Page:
In this Book
- After Freedom Summer: How Race Realigned Mississippi Politics, 1965-1986
- Published by: University Press of Florida
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No one disagrees that 1964--Freedom Summer--forever changed the political landscape of Mississippi. How those changes played out is the subject of Chris Danielson’s fascinating new book, After Freedom Summer.
Prior to the Voting Rights Act of 1965, black voter participation in Mississippi was practically zero. After twenty years, black candidates had made a number of electoral gains. Simultaneously, white resistance had manifested itself in growing Republican dominance of the state.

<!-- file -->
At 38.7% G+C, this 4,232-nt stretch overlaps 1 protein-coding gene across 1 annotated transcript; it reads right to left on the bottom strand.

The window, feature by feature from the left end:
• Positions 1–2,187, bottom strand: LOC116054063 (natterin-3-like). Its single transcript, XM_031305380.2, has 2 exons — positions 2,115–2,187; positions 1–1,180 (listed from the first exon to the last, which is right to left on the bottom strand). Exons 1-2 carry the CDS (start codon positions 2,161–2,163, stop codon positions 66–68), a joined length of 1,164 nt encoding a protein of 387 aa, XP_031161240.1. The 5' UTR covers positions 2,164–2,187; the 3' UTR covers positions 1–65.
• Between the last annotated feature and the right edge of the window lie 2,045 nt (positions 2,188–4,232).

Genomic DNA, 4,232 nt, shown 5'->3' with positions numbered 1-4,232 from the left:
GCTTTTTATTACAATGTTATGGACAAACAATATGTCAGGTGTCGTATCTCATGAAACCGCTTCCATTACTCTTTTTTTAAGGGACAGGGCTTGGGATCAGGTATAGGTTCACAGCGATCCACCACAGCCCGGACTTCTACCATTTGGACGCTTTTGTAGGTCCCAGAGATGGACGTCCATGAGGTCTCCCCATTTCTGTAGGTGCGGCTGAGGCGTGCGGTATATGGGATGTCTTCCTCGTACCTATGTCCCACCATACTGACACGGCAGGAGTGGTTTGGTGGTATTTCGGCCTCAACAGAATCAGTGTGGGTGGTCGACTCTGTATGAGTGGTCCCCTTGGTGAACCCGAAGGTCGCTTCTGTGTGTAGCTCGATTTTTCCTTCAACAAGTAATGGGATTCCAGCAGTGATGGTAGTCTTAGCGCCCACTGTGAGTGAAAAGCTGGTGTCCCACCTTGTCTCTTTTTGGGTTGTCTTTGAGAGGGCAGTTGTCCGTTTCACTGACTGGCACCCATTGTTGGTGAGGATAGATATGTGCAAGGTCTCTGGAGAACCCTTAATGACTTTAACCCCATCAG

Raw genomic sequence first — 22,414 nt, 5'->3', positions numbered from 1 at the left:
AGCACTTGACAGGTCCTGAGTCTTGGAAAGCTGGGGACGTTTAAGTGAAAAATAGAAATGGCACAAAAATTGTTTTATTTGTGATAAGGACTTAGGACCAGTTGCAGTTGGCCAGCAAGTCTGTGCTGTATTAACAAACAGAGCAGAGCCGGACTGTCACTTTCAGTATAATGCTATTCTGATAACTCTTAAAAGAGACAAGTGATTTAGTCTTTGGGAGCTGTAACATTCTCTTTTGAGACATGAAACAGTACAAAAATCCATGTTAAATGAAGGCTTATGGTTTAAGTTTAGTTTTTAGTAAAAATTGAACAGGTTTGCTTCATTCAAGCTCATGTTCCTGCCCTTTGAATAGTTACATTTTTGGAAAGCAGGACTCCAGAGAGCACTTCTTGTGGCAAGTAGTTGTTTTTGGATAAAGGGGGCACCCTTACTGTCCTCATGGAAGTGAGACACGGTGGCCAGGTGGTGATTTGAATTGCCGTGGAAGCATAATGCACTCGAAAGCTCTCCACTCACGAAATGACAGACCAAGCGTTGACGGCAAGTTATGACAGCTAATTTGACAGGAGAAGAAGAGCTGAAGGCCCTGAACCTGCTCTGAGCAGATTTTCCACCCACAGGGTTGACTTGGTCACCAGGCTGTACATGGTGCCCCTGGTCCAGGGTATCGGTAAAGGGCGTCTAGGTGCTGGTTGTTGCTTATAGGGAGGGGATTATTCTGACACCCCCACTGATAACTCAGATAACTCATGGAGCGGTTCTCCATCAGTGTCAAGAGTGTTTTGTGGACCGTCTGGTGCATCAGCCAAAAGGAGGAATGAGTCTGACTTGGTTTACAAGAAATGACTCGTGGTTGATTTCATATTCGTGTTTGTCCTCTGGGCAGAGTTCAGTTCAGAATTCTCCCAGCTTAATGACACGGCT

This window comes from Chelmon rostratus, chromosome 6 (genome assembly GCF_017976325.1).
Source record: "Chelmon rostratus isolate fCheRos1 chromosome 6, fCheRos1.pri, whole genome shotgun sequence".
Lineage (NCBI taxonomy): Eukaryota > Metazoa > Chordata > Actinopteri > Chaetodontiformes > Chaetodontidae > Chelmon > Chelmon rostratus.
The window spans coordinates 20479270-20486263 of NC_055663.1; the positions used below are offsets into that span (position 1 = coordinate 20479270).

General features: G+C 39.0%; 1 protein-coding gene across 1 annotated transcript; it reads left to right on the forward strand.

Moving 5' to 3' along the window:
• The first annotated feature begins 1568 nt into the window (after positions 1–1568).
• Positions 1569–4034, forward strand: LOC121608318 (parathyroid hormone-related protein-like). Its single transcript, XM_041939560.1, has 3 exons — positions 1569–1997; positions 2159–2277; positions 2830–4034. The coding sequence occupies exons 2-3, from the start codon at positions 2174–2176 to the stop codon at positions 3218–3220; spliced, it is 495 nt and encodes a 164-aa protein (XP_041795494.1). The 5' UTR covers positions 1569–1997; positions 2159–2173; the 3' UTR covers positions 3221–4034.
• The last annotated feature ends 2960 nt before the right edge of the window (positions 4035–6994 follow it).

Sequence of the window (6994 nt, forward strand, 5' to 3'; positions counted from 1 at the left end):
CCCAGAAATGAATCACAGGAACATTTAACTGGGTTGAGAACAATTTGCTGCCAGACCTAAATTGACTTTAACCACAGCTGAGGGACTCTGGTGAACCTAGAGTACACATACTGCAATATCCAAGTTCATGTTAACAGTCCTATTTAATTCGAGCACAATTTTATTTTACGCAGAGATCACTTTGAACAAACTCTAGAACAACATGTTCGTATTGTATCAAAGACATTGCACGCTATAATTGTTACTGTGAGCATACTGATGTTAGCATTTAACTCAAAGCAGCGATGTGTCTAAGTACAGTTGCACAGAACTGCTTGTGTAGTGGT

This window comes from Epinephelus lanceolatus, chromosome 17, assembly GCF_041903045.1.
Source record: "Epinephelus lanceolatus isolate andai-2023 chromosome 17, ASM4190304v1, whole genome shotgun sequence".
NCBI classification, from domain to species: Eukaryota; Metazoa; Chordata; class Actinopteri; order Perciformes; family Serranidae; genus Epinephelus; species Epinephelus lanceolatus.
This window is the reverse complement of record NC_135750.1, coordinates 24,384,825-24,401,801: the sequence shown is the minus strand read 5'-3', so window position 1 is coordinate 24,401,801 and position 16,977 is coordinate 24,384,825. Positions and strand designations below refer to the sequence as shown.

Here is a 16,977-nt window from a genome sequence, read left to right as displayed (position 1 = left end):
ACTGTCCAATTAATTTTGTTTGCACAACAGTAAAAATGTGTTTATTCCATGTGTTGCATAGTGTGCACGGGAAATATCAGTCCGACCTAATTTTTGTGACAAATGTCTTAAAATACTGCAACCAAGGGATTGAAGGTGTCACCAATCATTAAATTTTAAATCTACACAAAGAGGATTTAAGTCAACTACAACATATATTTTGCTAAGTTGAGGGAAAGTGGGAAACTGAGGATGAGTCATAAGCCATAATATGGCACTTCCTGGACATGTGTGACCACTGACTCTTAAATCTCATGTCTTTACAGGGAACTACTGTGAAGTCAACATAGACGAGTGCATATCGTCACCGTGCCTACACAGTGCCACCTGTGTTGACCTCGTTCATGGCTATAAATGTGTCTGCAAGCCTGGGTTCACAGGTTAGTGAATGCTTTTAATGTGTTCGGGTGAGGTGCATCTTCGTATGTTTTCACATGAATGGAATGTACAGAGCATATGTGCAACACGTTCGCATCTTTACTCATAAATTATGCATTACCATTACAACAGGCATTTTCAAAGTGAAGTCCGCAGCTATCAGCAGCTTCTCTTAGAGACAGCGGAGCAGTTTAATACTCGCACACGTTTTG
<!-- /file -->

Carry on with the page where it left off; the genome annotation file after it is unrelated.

Danielson demonstrates how race--not class or economics--was the dominant factor in white Mississippi voters' partisan realignment, even as he reveals why class and economics played a role in the tensions between the national NAACP and the local Mississippi Freedom Democratic Party (an offshoot of SNCC) that limited black electoral gains.
Using an impressive array of newspaper articles, legal cases, interviews, and personal papers, Danielson's work helps fill a growing lacuna in the study of post-civil rights politics in the South.